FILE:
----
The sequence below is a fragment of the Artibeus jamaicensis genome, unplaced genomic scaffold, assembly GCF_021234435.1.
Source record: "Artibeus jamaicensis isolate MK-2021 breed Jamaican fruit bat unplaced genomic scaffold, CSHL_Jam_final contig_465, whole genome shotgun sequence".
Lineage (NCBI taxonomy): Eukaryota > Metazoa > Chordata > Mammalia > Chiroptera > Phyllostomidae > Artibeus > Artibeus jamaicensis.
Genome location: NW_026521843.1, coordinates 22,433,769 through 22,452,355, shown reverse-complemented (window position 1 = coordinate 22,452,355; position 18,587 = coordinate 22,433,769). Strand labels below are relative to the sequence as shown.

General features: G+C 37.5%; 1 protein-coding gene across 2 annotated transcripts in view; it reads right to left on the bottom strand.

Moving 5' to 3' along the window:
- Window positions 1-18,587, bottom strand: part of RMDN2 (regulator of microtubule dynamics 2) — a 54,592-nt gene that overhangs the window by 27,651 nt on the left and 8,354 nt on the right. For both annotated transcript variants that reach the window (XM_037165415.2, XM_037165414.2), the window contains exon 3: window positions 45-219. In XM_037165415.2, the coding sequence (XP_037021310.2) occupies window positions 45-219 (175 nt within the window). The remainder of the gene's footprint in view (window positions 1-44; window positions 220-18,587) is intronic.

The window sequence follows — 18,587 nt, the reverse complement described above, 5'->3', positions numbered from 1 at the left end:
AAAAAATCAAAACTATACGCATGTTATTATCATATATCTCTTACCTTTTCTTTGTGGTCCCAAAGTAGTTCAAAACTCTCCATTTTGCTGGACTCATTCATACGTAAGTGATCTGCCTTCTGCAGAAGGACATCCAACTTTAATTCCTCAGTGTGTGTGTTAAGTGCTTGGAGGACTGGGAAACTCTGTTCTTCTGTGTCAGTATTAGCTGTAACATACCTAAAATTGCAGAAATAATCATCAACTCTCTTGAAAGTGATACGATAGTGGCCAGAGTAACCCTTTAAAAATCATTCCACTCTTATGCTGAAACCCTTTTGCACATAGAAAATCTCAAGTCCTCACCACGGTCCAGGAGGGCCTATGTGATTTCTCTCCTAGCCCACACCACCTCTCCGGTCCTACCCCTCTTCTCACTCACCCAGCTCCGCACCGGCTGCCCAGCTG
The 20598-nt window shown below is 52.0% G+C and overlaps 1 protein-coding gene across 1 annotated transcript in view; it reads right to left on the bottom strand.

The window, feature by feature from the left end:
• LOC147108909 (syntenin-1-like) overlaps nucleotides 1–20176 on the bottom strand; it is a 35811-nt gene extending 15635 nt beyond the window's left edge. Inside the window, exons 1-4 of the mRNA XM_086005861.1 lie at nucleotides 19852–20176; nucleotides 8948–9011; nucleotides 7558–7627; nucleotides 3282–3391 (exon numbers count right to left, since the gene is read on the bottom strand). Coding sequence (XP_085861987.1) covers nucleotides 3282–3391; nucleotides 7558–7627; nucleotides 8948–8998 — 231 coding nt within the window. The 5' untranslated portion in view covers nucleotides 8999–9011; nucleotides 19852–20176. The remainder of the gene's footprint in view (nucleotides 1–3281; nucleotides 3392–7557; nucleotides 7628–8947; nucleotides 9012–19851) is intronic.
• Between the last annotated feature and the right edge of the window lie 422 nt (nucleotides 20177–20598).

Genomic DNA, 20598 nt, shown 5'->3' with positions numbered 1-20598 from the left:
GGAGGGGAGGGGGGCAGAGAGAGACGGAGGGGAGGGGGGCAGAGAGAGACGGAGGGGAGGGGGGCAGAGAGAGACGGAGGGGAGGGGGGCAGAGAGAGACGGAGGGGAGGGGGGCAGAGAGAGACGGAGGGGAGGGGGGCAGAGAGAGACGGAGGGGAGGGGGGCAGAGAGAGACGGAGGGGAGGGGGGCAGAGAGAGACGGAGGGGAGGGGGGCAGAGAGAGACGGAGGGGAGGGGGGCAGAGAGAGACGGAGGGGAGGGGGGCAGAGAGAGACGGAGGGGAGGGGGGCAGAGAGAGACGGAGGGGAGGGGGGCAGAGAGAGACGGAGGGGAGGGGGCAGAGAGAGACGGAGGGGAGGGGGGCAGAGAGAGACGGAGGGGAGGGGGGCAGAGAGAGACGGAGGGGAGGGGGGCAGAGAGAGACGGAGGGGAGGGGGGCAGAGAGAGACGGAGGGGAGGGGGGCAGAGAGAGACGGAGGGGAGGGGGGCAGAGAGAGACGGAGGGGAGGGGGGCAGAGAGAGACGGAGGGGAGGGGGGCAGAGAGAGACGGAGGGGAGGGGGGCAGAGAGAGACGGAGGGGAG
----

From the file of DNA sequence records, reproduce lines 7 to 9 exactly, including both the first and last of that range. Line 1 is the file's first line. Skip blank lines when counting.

- Window positions 1-18,587, bottom strand: part of RMDN2 (regulator of microtubule dynamics 2) — a 54,592-nt gene that overhangs the window by 27,651 nt on the left and 8,354 nt on the right. For both annotated transcript variants that reach the window (XM_037165415.2, XM_037165414.2), the window contains exon 3: window positions 45-219. In XM_037165415.2, the coding sequence (XP_037021310.2) occupies window positions 45-219 (175 nt within the window). The remainder of the gene's footprint in view (window positions 1-44; window positions 220-18,587) is intronic.

The window sequence follows — 18,587 nt, the reverse complement described above, 5'->3', positions numbered from 1 at the left end:
AAAAAATCAAAACTATACGCATGTTATTATCATATATCTCTTACCTTTTCTTTGTGGTCCCAAAGTAGTTCAAAACTCTCCATTTTGCTGGACTCATTCATACGTAAGTGATCTGCCTTCTGCAGAAGGACATCCAACTTTAATTCCTCAGTGTGTGTGTTAAGTGCTTGGAGGACTGGGAAACTCTGTTCTTCTGTGTCAGTATTAGCTGTAACATACCTAAAATTGCAGAAATAATCATCAACTCTCTTGAAAGTGATACGATAGTGGCCAGAGTAACCCTTTAAAAATCATTCCACTCTTATGCTGAAACCCTTTTGCACATAGAAAATCTCAAGTCCTCACCACGGTCCAGGAGGGCCTATGTGATTTCTCTCCTAGCCCACACCACCTCTCCGGTCCTACCCCTCTTCTCACTCACCCAGCTCCGCACCGGCTGCCCAGCTG